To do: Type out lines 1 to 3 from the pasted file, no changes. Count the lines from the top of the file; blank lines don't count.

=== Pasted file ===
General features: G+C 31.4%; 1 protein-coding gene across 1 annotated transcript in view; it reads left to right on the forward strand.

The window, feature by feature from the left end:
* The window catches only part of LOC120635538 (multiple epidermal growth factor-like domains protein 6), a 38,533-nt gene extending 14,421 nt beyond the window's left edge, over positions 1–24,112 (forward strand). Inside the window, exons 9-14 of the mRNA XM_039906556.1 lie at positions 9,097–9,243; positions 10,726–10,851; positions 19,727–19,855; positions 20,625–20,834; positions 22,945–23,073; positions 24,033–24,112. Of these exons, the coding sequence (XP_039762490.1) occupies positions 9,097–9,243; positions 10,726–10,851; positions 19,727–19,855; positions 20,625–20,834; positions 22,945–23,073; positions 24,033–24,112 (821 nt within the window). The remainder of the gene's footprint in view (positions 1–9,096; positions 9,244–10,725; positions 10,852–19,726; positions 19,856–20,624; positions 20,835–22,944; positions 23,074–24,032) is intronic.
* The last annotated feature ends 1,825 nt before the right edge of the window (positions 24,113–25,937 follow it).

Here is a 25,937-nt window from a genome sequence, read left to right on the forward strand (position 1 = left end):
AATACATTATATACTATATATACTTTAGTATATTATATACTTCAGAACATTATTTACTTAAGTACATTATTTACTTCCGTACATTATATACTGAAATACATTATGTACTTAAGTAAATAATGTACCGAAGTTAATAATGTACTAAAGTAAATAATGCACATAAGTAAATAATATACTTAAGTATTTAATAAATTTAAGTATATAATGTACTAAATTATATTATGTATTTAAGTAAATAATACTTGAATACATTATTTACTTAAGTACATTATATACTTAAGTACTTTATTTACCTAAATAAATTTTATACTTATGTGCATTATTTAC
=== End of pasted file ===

General features: G+C 31.4%; 1 protein-coding gene across 1 annotated transcript in view; it reads left to right on the forward strand.

The window, feature by feature from the left end:
* The window catches only part of LOC120635538 (multiple epidermal growth factor-like domains protein 6), a 38,533-nt gene extending 14,421 nt beyond the window's left edge, over positions 1–24,112 (forward strand). Inside the window, exons 9-14 of the mRNA XM_039906556.1 lie at positions 9,097–9,243; positions 10,726–10,851; positions 19,727–19,855; positions 20,625–20,834; positions 22,945–23,073; positions 24,033–24,112. Of these exons, the coding sequence (XP_039762490.1) occupies positions 9,097–9,243; positions 10,726–10,851; positions 19,727–19,855; positions 20,625–20,834; positions 22,945–23,073; positions 24,033–24,112 (821 nt within the window). The remainder of the gene's footprint in view (positions 1–9,096; positions 9,244–10,725; positions 10,852–19,726; positions 19,856–20,624; positions 20,835–22,944; positions 23,074–24,032) is intronic.